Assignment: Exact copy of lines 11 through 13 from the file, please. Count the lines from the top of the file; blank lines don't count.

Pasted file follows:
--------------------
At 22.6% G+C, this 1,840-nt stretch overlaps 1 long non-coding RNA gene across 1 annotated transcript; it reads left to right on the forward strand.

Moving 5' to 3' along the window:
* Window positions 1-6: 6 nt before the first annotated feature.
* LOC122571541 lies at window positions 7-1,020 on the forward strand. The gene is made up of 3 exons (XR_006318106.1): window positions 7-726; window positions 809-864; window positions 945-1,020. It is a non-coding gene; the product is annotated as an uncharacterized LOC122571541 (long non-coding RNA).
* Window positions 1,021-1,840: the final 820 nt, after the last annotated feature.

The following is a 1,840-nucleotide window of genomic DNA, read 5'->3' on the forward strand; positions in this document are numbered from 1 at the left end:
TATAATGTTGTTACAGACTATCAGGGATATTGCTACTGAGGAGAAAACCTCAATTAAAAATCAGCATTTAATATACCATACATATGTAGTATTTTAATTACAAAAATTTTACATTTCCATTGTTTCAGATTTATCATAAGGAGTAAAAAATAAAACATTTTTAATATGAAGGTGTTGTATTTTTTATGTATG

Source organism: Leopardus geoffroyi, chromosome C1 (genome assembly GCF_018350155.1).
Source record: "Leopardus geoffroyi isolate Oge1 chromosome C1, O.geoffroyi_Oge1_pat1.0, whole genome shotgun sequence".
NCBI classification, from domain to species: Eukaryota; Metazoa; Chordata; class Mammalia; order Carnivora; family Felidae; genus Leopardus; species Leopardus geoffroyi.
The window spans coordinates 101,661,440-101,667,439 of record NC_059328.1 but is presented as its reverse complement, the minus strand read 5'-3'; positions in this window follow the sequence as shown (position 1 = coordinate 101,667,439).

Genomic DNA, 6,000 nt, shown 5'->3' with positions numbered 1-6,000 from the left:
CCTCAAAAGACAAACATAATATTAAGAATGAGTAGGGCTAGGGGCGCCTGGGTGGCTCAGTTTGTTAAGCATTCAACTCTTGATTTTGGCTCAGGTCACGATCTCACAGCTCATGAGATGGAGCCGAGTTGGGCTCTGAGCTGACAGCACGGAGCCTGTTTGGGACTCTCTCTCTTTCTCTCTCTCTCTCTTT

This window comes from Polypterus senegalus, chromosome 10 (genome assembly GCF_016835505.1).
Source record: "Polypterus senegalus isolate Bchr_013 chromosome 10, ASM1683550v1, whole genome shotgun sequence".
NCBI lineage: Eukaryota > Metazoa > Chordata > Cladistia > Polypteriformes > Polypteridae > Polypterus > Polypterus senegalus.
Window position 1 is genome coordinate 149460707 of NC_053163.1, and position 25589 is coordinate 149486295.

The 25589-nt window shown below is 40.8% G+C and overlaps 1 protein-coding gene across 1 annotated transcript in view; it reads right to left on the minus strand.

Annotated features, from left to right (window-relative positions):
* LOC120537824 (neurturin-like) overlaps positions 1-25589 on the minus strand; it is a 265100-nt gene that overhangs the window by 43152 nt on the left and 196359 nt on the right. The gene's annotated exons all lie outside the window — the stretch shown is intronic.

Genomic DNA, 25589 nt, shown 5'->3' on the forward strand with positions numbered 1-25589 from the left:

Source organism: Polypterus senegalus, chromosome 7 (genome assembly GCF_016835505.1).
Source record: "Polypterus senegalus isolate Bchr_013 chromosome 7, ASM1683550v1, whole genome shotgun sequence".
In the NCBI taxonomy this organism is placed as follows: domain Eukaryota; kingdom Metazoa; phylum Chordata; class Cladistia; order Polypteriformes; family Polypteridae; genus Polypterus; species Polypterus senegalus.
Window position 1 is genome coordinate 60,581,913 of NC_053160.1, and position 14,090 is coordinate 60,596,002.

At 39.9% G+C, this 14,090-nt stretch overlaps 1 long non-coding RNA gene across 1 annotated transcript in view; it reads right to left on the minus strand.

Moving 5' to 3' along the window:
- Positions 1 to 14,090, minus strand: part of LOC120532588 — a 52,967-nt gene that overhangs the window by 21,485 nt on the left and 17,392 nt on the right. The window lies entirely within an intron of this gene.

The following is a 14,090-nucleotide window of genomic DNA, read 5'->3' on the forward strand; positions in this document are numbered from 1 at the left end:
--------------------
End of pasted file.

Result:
The window spans coordinates 101,661,440-101,667,439 of record NC_059328.1 but is presented as its reverse complement, the minus strand read 5'-3'; positions in this window follow the sequence as shown (position 1 = coordinate 101,667,439).

Genomic DNA, 6,000 nt, shown 5'->3' with positions numbered 1-6,000 from the left:
CCTCAAAAGACAAACATAATATTAAGAATGAGTAGGGCTAGGGGCGCCTGGGTGGCTCAGTTTGTTAAGCATTCAACTCTTGATTTTGGCTCAGGTCACGATCTCACAGCTCATGAGATGGAGCCGAGTTGGGCTCTGAGCTGACAGCACGGAGCCTGTTTGGGACTCTCTCTCTTTCTCTCTCTCTCTCTTT